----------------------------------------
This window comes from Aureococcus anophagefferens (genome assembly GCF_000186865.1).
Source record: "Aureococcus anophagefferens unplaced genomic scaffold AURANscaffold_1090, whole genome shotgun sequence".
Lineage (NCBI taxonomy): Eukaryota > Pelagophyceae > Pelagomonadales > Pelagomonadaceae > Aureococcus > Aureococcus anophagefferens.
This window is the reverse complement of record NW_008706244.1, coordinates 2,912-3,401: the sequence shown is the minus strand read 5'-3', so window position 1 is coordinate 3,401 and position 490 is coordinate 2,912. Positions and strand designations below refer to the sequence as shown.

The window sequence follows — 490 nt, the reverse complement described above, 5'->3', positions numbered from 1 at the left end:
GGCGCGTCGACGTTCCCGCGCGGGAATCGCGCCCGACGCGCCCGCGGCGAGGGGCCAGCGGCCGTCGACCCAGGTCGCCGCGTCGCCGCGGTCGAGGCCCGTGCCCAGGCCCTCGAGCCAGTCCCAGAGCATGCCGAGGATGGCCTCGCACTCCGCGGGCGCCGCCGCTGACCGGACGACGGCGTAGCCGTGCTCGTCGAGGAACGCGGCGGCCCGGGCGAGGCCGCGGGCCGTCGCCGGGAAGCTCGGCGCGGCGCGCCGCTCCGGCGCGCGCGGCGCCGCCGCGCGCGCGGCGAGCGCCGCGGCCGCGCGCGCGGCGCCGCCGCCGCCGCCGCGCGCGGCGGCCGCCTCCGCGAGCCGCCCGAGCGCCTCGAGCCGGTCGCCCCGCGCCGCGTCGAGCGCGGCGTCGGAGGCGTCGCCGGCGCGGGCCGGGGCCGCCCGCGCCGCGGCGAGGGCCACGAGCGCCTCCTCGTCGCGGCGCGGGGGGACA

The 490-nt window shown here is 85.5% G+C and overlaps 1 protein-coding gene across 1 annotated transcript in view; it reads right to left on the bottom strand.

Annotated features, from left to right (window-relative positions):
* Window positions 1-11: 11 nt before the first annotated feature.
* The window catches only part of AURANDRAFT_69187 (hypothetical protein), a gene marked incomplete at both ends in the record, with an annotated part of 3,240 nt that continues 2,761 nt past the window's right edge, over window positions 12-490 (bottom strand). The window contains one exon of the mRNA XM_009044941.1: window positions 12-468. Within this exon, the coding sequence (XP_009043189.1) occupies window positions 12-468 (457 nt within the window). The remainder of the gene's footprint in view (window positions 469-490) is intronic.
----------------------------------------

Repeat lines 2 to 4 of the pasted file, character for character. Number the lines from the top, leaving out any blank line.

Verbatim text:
Source record: "Aureococcus anophagefferens unplaced genomic scaffold AURANscaffold_1090, whole genome shotgun sequence".
Lineage (NCBI taxonomy): Eukaryota > Pelagophyceae > Pelagomonadales > Pelagomonadaceae > Aureococcus > Aureococcus anophagefferens.
This window is the reverse complement of record NW_008706244.1, coordinates 2,912-3,401: the sequence shown is the minus strand read 5'-3', so window position 1 is coordinate 3,401 and position 490 is coordinate 2,912. Positions and strand designations below refer to the sequence as shown.